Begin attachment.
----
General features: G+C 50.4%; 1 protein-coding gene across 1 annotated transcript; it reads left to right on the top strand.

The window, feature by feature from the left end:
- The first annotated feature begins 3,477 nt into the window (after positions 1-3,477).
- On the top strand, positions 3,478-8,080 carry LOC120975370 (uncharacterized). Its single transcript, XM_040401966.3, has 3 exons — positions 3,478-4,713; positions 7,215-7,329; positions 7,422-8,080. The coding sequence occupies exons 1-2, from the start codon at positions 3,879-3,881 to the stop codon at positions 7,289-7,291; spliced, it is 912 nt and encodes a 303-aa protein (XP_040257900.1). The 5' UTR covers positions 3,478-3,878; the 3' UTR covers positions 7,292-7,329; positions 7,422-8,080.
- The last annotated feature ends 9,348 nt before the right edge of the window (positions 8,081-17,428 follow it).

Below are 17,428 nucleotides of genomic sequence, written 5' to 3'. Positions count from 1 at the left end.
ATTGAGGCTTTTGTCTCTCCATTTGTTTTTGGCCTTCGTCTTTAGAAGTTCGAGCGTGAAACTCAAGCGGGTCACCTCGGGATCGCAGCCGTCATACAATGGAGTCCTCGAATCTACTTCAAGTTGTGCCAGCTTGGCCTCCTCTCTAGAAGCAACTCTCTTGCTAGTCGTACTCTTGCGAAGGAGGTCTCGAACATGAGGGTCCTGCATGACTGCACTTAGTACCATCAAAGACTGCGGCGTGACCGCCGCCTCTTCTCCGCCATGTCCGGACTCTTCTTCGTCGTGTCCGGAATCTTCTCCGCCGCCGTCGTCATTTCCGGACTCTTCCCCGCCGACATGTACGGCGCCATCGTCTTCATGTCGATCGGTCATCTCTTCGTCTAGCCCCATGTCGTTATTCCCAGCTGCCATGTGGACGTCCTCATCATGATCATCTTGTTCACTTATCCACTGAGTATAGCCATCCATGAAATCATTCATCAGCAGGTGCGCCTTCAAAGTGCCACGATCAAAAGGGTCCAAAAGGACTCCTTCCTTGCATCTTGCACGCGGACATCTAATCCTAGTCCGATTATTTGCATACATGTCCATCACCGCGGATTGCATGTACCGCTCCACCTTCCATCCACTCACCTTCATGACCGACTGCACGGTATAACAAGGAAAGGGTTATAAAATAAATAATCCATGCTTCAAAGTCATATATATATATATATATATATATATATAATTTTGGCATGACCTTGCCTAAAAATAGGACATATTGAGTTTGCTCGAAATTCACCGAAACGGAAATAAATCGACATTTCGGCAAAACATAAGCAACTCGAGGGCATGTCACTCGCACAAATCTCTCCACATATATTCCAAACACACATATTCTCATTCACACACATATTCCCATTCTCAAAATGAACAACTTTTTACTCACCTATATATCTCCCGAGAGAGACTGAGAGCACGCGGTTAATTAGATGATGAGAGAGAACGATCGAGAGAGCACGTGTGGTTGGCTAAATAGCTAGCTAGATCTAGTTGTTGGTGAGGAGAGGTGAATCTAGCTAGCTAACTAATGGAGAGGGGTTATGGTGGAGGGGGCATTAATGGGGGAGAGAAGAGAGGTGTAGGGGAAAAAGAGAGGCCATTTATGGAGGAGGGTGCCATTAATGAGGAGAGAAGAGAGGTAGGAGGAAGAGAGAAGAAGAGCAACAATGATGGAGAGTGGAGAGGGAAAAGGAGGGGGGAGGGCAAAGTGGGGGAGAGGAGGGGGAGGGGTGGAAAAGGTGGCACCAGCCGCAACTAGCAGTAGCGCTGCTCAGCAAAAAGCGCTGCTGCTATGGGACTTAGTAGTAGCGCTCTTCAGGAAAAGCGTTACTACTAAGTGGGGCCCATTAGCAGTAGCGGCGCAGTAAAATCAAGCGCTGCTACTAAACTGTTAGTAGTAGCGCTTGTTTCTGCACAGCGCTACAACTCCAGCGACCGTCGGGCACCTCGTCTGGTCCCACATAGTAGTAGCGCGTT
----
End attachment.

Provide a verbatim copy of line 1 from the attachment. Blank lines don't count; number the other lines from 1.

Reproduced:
General features: G+C 50.4%; 1 protein-coding gene across 1 annotated transcript; it reads left to right on the top strand.